Another Battery Arrest for Chris Brown
After a packed performance at the Coral Sky Amphitheatre, Chris Brown left the venue in handcuffs, arrested for an alleged April 2017 felony battery charge that had been hanging over his head since he was last here in Florida. Authorities have been holding off on charging Brown, since he’s been traveling for the past year. But immediately following the close of the July 2018 concert, police arrested the popular singer. Brown is accused of punching a photographer with a closed fist and fleeing a nightclub last summer. According to the victim, Bennie L. Vines, Brown was being photographed at an after-party venue and became irritated with Vines, ultimately sucker punching him. The ordeal was all caught on camera, and Brown was booked and released a year later after paying a bond of $2,000. Hearing his story may make you wonder, just what is the difference between assault charges and battery charges? And if you’re involved in an altercation, what can you expect from a legal standpoint? A local Kissimmee attorney who specializes in such cases can answer all of your questions.
Battery or Assault? What’s the Difference?
There is a clear difference between battery– Section 784.03(1)(a)– and assault –Section 784.011(1)– under Florida law. Battery involves actual physical contact in a violent way. Punching, slapping, kicking, and other acts of intentional physical contact could result in a charge of battery. On the other hand, assault is the mere threat of violence. Holding out a knife and threatening to stab someone, whether or not a stabbing actually occurs, could result in assault charges, if it was clear that one had the intent and ability to follow through on the threat and caused a real fear that violence was just moments away from fruition.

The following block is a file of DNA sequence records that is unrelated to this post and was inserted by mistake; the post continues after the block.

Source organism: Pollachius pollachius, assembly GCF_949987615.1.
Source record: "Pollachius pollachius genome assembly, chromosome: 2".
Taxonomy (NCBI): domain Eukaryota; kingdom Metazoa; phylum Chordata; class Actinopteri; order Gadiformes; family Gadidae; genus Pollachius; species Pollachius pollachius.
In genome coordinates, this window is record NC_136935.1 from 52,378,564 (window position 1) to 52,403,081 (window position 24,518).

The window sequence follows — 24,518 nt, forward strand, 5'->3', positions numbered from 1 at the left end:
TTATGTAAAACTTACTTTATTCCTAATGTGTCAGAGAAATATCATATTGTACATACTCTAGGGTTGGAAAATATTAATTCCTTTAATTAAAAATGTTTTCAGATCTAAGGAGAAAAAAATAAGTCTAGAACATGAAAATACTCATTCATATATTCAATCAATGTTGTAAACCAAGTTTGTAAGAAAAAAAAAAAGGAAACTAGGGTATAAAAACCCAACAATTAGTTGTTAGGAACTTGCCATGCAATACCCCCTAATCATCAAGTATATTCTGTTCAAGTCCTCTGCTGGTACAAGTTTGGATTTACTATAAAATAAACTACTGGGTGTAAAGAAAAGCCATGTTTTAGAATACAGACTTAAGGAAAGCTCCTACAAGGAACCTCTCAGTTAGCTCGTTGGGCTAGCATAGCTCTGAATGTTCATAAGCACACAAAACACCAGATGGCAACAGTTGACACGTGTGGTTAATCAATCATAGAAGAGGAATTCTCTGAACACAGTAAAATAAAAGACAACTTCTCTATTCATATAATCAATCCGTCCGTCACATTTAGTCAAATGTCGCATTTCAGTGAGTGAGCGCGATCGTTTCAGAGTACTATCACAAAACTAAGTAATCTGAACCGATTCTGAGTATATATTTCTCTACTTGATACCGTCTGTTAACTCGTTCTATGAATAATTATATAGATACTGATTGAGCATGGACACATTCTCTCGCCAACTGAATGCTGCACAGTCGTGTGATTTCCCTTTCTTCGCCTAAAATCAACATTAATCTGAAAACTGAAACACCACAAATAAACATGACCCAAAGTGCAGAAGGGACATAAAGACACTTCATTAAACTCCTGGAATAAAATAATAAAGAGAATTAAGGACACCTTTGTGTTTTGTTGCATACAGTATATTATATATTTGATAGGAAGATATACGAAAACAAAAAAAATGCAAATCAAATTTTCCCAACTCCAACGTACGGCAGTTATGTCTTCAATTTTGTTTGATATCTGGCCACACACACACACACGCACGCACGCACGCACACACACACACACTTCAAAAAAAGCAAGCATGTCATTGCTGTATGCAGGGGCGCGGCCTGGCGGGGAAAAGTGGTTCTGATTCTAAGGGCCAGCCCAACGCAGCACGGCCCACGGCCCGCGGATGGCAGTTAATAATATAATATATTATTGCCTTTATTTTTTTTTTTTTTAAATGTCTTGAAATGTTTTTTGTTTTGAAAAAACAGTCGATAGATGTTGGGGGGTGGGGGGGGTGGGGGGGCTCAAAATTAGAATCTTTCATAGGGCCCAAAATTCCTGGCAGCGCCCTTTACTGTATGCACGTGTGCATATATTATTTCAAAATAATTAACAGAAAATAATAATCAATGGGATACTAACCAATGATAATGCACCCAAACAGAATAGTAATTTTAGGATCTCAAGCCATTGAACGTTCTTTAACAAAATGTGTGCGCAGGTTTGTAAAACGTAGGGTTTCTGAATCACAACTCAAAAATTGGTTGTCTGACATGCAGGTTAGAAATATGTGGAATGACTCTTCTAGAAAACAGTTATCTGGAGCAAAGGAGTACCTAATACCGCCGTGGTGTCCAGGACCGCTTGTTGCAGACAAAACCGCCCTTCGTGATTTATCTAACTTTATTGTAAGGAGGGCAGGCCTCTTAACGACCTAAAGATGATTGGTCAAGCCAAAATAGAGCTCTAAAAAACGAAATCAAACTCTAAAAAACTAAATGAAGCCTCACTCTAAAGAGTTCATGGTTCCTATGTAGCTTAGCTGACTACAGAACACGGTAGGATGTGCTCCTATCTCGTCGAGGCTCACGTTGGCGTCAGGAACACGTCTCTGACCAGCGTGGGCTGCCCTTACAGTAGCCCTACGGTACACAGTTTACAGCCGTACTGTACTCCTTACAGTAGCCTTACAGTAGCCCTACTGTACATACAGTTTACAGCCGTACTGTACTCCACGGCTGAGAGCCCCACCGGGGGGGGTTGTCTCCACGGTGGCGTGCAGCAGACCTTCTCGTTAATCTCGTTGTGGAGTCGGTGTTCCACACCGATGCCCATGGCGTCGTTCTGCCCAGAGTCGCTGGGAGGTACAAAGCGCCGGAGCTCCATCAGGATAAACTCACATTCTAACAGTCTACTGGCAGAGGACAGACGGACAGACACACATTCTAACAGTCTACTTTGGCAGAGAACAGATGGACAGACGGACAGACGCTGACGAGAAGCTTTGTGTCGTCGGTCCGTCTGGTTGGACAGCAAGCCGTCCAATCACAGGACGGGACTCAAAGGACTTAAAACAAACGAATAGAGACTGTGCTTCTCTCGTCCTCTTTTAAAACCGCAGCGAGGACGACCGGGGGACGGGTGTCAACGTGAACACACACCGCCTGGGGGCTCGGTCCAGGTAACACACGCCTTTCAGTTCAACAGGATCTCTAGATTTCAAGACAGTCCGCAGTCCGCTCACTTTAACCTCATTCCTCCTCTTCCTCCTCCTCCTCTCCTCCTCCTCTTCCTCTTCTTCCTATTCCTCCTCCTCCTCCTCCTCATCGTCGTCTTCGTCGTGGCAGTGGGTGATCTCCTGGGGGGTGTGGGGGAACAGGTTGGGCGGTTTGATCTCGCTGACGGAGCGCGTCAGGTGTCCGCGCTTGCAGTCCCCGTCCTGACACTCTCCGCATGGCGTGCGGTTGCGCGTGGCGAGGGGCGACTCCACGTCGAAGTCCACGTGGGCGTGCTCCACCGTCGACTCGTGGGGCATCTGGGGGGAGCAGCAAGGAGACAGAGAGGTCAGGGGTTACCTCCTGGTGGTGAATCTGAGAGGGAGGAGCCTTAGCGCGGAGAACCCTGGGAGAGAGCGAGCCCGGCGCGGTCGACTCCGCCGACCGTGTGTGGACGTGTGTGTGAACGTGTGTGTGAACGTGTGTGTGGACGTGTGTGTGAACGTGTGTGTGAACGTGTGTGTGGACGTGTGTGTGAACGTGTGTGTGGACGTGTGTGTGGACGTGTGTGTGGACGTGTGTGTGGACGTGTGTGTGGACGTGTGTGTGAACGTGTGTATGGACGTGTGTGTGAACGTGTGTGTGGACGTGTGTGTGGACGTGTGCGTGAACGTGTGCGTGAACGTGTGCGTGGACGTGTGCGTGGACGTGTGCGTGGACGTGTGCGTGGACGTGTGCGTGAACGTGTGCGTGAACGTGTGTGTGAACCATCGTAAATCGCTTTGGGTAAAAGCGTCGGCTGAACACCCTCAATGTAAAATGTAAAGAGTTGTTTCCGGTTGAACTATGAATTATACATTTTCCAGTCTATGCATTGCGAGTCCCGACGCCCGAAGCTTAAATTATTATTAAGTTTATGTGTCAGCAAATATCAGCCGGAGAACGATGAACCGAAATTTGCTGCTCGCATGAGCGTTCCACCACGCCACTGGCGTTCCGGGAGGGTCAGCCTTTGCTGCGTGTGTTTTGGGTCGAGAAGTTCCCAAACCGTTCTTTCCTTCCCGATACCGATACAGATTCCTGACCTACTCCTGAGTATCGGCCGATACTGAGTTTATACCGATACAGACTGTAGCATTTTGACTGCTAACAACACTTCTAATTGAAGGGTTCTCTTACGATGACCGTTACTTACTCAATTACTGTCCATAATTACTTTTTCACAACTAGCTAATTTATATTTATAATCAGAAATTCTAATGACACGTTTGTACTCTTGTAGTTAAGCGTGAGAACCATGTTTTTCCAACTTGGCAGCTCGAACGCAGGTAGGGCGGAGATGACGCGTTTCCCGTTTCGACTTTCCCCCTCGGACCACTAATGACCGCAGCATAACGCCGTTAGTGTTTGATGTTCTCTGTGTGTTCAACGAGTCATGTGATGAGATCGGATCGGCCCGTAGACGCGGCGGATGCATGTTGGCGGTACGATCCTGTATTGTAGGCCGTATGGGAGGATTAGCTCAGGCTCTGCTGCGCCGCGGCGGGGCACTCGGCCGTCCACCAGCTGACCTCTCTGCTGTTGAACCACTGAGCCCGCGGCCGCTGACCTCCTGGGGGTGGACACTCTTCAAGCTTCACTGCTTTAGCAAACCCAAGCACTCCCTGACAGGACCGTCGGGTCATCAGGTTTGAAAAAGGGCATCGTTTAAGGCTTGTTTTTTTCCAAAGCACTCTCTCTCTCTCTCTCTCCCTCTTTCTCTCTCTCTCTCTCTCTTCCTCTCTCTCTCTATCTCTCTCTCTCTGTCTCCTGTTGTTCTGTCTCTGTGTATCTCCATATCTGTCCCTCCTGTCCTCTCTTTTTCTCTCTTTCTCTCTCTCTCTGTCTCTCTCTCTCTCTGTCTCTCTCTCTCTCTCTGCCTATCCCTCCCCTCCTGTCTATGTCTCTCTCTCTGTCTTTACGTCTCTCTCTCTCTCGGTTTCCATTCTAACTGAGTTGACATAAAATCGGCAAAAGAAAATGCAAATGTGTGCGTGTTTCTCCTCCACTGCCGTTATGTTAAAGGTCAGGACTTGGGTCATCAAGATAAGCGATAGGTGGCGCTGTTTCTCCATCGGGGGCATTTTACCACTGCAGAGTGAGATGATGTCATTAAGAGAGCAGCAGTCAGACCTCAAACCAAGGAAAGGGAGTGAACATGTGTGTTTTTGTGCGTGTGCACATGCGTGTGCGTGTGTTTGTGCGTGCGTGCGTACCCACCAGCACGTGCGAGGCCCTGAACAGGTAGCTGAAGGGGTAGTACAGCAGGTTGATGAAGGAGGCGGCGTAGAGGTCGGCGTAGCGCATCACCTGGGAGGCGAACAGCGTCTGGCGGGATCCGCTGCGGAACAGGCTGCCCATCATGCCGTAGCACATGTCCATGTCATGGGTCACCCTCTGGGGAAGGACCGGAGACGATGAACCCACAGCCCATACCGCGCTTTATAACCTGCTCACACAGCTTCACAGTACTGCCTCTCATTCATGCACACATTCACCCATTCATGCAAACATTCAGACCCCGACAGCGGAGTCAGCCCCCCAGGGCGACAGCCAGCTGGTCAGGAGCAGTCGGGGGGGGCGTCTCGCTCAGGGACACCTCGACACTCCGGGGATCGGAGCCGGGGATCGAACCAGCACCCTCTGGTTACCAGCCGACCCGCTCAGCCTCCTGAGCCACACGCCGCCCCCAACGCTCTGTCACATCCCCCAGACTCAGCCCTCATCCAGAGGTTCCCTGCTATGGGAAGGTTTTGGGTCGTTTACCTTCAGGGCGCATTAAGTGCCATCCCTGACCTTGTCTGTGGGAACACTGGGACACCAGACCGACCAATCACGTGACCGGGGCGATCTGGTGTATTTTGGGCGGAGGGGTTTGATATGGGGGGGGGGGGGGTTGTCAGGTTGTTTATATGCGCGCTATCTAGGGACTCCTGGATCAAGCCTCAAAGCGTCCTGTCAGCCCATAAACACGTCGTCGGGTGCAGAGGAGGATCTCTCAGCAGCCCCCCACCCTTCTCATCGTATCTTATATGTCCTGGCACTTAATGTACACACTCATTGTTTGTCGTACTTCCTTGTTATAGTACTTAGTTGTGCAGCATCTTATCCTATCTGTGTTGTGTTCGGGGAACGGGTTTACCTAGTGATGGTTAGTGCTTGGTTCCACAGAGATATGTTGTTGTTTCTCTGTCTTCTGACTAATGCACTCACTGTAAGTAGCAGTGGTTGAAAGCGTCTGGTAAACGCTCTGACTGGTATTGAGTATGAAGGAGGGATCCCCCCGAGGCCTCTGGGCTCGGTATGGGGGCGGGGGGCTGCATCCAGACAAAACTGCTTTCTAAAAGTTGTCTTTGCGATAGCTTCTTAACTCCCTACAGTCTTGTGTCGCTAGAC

A threat of violence is clearly less serious than actual violence, so the consequences for assault are less harsh than those for battery.
- Assault charges can result in a fine of $500 and 60 days behind bars;
- Battery charges can cost you $1,000 and a year in jail.
If the battery or assault occurred between co-habitants, relatives or former relatives as defined by Florida statute Section 741.28, it can result in a no-contact provision, and a conviction may mean the offender can no longer possess a firearm or ammunition.
In some situations, when individuals engage in mutual fighting, or an affray, it might not lead to more serious charges because the threats and/or physical contact was mutual.
Any charges related to threats and violence will be subject to serious consequences upon conviction. If you are facing accusations of assault and/or battery, it is important to get knowledgeable, experienced legal guidance immediately. The talented team at the Salazar & Kelly Law Group, P.A. will investigate the matter, and provide the best legal defense possible. Contact us today for a free, confidential consultation.